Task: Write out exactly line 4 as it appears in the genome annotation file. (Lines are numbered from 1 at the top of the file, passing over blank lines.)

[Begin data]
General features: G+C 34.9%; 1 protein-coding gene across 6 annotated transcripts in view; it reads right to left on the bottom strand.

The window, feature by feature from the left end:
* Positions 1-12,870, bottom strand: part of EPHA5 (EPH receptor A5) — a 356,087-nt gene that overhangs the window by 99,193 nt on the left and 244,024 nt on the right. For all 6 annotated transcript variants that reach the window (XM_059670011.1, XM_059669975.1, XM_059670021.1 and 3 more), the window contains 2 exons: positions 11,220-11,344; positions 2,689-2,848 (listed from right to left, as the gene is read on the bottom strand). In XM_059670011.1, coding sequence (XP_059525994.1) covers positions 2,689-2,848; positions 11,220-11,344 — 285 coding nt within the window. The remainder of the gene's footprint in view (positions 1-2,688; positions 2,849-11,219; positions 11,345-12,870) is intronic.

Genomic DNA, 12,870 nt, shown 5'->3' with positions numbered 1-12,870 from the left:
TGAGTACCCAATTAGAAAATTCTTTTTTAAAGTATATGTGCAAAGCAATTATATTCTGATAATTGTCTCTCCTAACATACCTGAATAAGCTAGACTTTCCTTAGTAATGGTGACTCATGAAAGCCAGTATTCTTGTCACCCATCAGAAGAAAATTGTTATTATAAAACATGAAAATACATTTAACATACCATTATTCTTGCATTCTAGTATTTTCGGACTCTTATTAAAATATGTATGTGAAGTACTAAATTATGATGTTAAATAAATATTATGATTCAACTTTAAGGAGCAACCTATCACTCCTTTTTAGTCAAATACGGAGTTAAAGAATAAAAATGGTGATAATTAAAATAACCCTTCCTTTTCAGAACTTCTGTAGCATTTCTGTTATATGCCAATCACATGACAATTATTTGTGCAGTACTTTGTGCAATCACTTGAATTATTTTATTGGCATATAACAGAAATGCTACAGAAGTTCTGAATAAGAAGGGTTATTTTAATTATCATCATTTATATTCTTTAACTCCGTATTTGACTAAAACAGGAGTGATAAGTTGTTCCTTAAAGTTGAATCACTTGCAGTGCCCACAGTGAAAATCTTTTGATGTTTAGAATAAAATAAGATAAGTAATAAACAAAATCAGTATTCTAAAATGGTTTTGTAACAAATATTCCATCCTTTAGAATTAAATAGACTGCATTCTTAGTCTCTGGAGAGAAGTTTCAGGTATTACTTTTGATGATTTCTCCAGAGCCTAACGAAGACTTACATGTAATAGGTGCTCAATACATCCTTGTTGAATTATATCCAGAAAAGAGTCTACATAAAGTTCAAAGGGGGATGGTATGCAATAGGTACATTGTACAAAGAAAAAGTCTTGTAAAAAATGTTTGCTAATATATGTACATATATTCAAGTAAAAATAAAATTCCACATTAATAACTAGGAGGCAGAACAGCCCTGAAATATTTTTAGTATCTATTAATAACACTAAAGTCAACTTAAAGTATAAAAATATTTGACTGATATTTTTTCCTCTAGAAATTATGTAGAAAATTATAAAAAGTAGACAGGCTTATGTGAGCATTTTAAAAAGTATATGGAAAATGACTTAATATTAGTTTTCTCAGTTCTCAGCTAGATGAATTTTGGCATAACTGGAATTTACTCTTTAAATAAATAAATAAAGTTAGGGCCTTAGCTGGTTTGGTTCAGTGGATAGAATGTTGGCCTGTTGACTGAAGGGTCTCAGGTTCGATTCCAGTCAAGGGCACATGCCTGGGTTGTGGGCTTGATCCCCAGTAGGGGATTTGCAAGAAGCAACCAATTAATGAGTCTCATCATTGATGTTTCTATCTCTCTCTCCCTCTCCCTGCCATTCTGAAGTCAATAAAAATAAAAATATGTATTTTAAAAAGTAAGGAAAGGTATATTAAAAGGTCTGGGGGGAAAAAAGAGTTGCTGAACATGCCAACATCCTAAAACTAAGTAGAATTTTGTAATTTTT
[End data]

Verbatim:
Genomic DNA, 12,870 nt, shown 5'->3' with positions numbered 1-12,870 from the left: